The expression profile of the IGF2 was studied using following primers: forward—5′ GACCGCGGCTTCTACTTCAG 3′; reverse—5′ AAGAACTTGCCCACGGGGTAT 3′, described by [15]. The amplification product (205 bp) spanned two exons (8 and 10) in highly conserved coding region detecting all known alternatively spliced mRNA variants. The GAPDH was used as a reference gene. Real-time qPCR amplification was performed in an ABI 7500 Real-Time PCR apparatus (Applied Biosystems) applying the SybrGreen technology. Amplification mix (25 μL) contained 100 ng of cDNA, 0.2 μL of each primer (5 μM finally), 12.5 μL SybrGreen PCR Master Mix (Applied Biosystems, Foster City, USA), and 11.1 μL water. The amplification programme was started with 10 min of initial denaturation at 95°C, followed by 40 cycles of 4-segment amplification with 15 s at 95°C for denaturation, 30 s at 58°C for annealing, and 40 s at 72°C for elongation. Finally, the emulation was selected, and dissociation stage was run.

The results were calculated using the comparative method (delta-delta method) according to the instructions of manufacturer of the 7500 Real Time PCR System and were reported as relative mRNA level. The significance of the differences in the expression levels of IGF2 was estimated using Duncan's new multiple range test using data from different stages (mean ± SD).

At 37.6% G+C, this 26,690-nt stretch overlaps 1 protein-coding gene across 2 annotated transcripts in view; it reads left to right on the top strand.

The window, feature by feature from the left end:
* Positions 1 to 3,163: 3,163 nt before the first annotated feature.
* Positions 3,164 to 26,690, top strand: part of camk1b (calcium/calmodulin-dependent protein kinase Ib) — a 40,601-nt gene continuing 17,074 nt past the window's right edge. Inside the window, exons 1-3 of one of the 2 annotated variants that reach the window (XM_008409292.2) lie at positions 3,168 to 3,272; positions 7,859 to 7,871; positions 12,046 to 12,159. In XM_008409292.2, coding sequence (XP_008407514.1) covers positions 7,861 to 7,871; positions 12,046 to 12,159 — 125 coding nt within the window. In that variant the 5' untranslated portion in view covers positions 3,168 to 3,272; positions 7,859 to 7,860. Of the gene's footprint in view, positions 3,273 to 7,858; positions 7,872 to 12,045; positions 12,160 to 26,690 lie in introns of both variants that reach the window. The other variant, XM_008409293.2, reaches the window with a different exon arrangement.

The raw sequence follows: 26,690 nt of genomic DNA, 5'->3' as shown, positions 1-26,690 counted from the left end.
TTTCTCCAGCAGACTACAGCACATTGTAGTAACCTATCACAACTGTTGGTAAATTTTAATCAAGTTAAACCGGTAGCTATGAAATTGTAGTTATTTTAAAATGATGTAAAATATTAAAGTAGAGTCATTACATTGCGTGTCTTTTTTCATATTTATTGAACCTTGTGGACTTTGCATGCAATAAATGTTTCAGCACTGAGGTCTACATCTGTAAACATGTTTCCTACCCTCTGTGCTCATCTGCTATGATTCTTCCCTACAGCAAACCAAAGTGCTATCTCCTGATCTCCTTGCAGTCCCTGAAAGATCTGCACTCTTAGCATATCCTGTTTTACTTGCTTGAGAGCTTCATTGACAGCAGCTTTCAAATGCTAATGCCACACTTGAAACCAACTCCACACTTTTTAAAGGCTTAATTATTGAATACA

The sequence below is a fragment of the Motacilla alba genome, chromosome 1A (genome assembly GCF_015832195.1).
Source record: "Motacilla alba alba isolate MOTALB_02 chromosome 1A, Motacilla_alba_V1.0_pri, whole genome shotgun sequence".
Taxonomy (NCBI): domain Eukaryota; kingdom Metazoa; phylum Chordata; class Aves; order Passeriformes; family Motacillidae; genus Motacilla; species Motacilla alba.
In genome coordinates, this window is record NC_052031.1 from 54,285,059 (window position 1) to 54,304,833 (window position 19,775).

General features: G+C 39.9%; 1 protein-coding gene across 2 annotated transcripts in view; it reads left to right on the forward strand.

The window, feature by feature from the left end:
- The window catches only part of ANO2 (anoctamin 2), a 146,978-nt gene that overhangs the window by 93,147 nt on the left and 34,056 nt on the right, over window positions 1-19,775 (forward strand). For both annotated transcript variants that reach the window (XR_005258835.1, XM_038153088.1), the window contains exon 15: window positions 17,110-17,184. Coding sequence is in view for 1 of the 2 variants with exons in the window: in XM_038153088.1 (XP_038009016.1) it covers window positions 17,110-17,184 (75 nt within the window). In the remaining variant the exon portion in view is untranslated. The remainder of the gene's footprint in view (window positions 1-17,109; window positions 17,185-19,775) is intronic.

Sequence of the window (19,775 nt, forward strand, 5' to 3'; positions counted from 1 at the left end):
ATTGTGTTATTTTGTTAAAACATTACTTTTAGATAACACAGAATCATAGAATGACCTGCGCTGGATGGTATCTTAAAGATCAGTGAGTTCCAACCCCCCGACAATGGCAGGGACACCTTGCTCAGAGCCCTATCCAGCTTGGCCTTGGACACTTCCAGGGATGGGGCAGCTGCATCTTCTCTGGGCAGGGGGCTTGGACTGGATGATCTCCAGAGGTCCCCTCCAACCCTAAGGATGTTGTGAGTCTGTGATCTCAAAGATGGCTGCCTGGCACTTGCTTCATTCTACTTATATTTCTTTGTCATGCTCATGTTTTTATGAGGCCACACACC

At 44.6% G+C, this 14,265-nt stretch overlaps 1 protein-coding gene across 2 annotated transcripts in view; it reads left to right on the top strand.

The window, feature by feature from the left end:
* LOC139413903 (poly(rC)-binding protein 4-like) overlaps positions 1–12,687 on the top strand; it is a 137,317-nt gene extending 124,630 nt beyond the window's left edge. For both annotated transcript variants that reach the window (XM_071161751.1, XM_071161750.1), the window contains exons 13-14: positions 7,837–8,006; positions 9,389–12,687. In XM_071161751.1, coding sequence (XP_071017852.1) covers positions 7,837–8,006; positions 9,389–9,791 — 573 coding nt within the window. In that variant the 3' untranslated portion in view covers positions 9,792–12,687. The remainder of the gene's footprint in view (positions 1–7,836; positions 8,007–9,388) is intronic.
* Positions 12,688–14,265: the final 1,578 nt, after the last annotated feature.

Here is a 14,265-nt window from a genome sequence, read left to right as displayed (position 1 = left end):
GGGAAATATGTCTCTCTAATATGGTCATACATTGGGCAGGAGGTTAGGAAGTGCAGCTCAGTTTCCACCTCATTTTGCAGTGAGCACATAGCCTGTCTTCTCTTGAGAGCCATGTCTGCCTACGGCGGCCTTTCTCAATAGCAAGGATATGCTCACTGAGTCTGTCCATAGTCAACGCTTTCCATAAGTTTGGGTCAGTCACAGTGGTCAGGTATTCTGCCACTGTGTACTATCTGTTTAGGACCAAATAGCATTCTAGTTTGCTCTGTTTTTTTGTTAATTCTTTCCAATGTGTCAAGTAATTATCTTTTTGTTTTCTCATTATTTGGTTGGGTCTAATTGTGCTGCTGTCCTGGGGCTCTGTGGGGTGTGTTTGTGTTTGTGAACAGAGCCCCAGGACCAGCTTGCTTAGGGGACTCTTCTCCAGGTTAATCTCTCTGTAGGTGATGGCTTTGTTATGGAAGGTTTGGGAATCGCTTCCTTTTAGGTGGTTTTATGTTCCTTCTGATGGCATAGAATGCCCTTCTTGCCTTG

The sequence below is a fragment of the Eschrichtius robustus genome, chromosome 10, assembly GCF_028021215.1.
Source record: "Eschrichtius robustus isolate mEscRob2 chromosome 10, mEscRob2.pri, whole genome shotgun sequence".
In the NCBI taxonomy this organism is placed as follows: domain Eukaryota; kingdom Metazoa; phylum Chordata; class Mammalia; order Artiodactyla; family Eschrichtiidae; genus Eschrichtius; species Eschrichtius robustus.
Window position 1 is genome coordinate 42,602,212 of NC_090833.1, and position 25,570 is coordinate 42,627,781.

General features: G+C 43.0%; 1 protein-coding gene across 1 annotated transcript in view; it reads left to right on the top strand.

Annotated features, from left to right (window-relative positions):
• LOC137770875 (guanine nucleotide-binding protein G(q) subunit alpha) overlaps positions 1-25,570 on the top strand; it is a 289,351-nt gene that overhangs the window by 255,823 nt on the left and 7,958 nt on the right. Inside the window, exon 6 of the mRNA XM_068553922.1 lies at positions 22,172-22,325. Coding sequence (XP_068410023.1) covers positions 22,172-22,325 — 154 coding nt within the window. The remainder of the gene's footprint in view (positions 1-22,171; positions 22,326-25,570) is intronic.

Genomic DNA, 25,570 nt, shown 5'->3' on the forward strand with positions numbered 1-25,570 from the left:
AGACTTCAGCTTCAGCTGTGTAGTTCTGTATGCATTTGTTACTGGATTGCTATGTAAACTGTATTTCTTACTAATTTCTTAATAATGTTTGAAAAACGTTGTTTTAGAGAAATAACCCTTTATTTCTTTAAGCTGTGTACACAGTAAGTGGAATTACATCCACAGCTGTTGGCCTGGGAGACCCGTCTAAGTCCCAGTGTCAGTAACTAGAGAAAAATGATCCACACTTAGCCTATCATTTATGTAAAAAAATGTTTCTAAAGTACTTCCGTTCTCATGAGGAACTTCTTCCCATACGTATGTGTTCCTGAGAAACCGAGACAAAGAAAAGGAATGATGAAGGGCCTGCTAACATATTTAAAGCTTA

2.6. Bioinformatic Analysis

The genomic organization of INS-IGF2 was predicted using GenomeThreader and viewed applying Apollo software. Sequence comparison was done with BLAST at, and repetitive sequences were identified by RepeatMasker ( Conservation profile of promoter regions was analysed by the Consite tool ( and transcription factor binding sites with TESS ( confirmed by the Cister ( Putative transcription start sites were identified by the Neural Network Promoter Prediction software ( Prediction of CpG islands was analysed by cpgplot (